● Dealing with China: An Insider Unmasks the New Economic Superpower
By Henry M. Paulson
Interview with author on CNBC
Former Treasury Secretary Hank Paulson said Wednesday the growth model powering China’s economy is running out of steam. Paulson, author of the new book “Dealing With China: An Insider Unmasks the New Economic Superpower,” said in an interview on CNBC’s “Squawk Box” that the world’s second-largest economy is too reliant on exports and municipal debt to build infrastructure.
● Cool: How the Brain’s Hidden Quest for Cool Drives Our Economy and Shapes Our World
By Steven Quartz and Anette Asp
Summary via publisher (Macmillan)
If you have ever wondered why SUVs replaced minivans, how one rap song turned the cognac industry upside down, or what gives Levi’s jeans their iconic allure, look no further-in Cool, Steven Quartz and Anette Asp finally explain the fascinating science behind unexpected trends and enduring successes…. Quartz and Asp bring together groundbreaking findings in neuroscience, economics, and evolutionary biology to present a new understanding of why we consume and how our concepts of what is “cool”-be it designer jeans, smartphones, or craft beer-help drive the global economy.
● Why We Can’t Afford the Rich
By Andrew Sayer
Summary via publisher (Policy Press)
As inequalities widen and the effects of austerity deepen, in many countries the wealth of the rich has soared. Why we can’t afford the rich exposes the unjust and dysfunctional mechanisms that allow the top 1% to siphon off wealth produced by others, through the control of property and money. Leading social scientist Andrew Sayer shows how over the last three decades the rich worldwide have increased their ability to hide their wealth, create indebtedness and expand their political influence.
● The Warren Buffett Philosophy of Investment: How a Combination of Value Investing and Smart Acquisitions Drives Extraordinary Success
By Elena Chirkova
Review via Reading The Markets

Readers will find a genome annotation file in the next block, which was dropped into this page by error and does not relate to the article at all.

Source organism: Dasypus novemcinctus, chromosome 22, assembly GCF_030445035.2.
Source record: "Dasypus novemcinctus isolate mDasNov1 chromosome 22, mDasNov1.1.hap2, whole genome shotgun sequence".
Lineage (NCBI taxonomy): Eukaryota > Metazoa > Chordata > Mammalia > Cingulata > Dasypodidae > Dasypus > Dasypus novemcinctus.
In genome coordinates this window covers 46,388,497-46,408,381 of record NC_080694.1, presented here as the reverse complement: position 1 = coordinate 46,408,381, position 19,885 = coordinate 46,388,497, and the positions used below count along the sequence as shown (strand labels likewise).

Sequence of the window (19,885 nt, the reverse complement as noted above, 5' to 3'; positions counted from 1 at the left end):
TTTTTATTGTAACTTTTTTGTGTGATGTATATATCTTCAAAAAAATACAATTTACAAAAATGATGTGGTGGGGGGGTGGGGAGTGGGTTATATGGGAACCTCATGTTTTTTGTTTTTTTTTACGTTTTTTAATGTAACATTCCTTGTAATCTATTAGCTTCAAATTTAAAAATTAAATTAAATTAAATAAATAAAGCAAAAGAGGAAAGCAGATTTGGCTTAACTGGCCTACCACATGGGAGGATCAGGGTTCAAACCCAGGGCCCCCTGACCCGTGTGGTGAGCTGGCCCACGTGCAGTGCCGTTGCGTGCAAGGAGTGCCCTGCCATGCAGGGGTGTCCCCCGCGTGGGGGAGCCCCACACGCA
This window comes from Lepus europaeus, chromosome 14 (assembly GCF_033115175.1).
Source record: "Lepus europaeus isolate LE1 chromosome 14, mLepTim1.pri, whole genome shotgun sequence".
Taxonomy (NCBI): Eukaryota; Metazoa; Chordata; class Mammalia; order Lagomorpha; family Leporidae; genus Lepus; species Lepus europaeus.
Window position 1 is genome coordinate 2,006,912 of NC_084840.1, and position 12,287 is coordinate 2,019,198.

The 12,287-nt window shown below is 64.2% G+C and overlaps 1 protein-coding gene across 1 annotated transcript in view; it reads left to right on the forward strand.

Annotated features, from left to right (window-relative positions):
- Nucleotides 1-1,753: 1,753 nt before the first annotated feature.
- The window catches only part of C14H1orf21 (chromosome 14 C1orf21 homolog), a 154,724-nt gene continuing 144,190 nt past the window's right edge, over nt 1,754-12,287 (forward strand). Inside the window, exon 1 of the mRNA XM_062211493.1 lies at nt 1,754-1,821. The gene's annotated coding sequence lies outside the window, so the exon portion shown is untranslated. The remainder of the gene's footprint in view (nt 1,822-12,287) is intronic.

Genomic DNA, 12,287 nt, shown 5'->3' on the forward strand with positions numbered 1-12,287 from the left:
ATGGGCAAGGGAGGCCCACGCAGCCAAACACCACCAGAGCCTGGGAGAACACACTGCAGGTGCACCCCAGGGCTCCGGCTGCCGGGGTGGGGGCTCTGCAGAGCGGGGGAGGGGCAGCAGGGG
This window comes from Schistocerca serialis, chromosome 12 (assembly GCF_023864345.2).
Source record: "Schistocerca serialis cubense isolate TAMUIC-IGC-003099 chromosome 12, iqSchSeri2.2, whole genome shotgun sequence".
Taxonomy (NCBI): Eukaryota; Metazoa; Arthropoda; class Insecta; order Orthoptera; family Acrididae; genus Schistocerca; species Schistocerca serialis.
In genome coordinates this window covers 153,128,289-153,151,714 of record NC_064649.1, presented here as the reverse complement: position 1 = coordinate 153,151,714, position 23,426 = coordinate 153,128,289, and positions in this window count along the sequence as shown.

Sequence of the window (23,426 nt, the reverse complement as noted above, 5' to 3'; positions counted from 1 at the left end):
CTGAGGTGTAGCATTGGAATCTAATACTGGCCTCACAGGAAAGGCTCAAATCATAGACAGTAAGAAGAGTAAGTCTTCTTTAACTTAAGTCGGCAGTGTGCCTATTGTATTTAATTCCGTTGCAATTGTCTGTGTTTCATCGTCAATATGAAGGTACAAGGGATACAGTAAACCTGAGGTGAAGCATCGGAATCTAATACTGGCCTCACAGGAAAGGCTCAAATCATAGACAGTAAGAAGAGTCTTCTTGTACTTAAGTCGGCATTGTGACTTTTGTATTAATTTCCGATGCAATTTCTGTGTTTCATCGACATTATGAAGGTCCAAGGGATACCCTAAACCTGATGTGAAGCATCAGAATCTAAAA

The Warren Buffett Philosophy of Investment: How a Combination of Value Investing and Smart Acquisitions Drives Extraordinary Success (McGraw-Hill, 2015) is a carefully constructed analysis of the key elements of Buffett’s investing prowess. The author relies heavily on previously published work, but she uses this material to present one of the most coherent accounts of Buffett’s achievement that I have read.
● Smart Money: How High-Stakes Financial Innovation is Reshaping Our WorldFor the Better
By Andrew Palmer
Review via Kirkus Reviews
Palmer, the head of data journalism at the Economist, disagrees with those who see innovations like derivatives as responsible for recent financial bubbles and crashes, and he argues that the world needs even more financial innovation. In a survey of monetary and financial history, the author examines the development of financial products. These include advances in peer-to-peer lending, which remove banks as middlemen in transactions that are made possible, in part, by mathematized search functions related to data mining. Palmer identifies companies across the world—e.g., Lending Club, Transfer Wise and Zest Finance—that are moving into areas where banks and other lenders provide either predatory or very little service to their customers. Nonleveraged methods of financing, providing cheaper short-term finance using nontraditional forms of collateral, are being developed for those qualified—e.g., student lending, payday loans, housing and retirement finance. Palmer traces these innovative methods to the tradition of financial mathematics begun as early as the 13th century with Leonardo Fibonacci.